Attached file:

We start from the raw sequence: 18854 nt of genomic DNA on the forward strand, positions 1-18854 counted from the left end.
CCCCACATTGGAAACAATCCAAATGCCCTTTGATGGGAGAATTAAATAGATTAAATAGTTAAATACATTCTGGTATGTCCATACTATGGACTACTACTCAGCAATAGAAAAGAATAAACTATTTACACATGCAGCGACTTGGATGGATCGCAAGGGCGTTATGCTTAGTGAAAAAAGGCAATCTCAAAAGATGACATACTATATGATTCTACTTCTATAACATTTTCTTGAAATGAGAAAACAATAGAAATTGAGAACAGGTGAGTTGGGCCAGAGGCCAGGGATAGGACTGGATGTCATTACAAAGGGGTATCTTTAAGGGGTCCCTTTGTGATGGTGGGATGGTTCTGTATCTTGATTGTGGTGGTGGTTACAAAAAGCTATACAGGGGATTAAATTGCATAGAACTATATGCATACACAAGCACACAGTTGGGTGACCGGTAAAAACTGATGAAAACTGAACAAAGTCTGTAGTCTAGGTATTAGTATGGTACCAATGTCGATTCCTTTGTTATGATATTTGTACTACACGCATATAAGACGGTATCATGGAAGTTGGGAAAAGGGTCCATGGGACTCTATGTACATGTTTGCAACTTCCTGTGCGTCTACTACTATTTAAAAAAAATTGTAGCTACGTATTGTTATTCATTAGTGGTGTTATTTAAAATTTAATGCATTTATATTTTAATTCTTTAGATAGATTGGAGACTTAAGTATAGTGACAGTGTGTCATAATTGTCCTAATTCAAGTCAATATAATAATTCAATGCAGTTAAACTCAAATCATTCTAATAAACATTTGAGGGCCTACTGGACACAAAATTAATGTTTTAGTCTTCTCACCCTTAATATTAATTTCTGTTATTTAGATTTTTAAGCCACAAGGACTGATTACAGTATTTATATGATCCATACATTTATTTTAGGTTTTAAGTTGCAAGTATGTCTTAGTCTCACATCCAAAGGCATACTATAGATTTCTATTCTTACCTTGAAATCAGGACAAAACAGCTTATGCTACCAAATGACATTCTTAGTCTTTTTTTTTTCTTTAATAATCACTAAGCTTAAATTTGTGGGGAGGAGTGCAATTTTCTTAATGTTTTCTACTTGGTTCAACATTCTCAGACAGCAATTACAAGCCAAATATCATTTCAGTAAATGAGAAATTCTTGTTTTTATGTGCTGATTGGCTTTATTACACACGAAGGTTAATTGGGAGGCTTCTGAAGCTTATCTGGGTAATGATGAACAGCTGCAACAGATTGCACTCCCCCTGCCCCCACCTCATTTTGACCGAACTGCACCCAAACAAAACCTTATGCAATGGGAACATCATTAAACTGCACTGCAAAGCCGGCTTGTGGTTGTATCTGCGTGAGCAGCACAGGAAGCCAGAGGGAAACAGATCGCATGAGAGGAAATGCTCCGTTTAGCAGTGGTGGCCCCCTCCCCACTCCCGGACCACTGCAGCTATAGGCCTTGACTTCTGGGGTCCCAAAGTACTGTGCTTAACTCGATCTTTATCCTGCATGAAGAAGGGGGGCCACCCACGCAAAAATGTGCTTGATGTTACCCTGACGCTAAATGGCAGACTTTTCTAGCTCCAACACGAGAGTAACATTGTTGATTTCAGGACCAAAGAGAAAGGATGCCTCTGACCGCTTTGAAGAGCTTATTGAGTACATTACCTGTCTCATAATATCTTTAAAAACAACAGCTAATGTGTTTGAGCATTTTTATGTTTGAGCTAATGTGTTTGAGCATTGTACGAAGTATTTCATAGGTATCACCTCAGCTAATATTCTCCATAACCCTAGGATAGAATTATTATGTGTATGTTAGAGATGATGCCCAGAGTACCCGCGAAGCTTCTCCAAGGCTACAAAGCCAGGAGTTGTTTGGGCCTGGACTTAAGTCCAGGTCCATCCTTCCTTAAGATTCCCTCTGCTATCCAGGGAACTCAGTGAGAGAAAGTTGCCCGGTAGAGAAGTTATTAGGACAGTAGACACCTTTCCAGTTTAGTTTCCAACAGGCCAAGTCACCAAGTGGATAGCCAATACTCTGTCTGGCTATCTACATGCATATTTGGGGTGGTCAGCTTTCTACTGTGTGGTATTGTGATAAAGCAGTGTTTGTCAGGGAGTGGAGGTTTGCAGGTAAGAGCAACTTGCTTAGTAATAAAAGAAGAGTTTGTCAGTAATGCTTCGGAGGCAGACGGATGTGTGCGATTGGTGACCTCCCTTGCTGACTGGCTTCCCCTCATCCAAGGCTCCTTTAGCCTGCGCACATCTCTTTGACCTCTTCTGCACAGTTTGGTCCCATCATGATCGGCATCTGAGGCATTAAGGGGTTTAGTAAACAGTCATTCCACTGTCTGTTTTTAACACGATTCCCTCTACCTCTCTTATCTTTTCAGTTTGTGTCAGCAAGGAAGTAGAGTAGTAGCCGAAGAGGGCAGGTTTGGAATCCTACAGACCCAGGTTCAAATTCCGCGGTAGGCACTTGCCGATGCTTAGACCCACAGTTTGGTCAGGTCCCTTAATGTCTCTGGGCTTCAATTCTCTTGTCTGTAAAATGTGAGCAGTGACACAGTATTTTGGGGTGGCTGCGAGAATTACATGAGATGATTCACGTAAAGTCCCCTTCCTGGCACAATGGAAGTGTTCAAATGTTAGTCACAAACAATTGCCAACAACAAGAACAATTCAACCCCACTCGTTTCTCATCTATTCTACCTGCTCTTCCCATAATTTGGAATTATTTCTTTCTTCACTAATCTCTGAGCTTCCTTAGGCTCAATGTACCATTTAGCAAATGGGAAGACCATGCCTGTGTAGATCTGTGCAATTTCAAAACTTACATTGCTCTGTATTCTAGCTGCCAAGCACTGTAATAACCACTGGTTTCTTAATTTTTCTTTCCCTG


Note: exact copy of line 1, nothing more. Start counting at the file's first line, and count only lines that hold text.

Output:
We start from the raw sequence: 18854 nt of genomic DNA on the forward strand, positions 1-18854 counted from the left end.